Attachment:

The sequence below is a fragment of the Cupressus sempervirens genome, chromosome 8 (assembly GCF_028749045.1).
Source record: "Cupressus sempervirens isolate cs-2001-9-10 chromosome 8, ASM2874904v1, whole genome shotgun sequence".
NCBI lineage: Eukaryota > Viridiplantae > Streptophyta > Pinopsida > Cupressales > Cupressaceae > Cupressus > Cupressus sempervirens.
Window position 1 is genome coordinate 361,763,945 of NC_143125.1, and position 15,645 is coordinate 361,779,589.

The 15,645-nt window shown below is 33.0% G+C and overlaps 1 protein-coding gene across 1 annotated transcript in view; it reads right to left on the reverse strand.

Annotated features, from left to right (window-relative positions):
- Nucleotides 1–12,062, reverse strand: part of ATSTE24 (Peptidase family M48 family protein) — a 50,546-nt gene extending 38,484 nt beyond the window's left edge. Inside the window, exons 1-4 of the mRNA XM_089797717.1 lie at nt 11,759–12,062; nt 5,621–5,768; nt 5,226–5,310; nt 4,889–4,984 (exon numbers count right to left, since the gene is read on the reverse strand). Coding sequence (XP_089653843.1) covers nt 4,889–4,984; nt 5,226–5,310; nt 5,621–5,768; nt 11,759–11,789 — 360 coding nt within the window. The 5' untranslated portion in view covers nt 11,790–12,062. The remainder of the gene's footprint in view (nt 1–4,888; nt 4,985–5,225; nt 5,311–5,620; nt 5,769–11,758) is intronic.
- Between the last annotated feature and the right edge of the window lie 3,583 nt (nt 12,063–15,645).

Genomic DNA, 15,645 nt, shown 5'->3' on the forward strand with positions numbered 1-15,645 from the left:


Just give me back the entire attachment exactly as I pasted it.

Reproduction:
The sequence below is a fragment of the Cupressus sempervirens genome, chromosome 8 (assembly GCF_028749045.1).
Source record: "Cupressus sempervirens isolate cs-2001-9-10 chromosome 8, ASM2874904v1, whole genome shotgun sequence".
NCBI lineage: Eukaryota > Viridiplantae > Streptophyta > Pinopsida > Cupressales > Cupressaceae > Cupressus > Cupressus sempervirens.
Window position 1 is genome coordinate 361,763,945 of NC_143125.1, and position 15,645 is coordinate 361,779,589.

The 15,645-nt window shown below is 33.0% G+C and overlaps 1 protein-coding gene across 1 annotated transcript in view; it reads right to left on the reverse strand.

Annotated features, from left to right (window-relative positions):
- Nucleotides 1–12,062, reverse strand: part of ATSTE24 (Peptidase family M48 family protein) — a 50,546-nt gene extending 38,484 nt beyond the window's left edge. Inside the window, exons 1-4 of the mRNA XM_089797717.1 lie at nt 11,759–12,062; nt 5,621–5,768; nt 5,226–5,310; nt 4,889–4,984 (exon numbers count right to left, since the gene is read on the reverse strand). Coding sequence (XP_089653843.1) covers nt 4,889–4,984; nt 5,226–5,310; nt 5,621–5,768; nt 11,759–11,789 — 360 coding nt within the window. The 5' untranslated portion in view covers nt 11,790–12,062. The remainder of the gene's footprint in view (nt 1–4,888; nt 4,985–5,225; nt 5,311–5,620; nt 5,769–11,758) is intronic.
- Between the last annotated feature and the right edge of the window lie 3,583 nt (nt 12,063–15,645).

Genomic DNA, 15,645 nt, shown 5'->3' on the forward strand with positions numbered 1-15,645 from the left: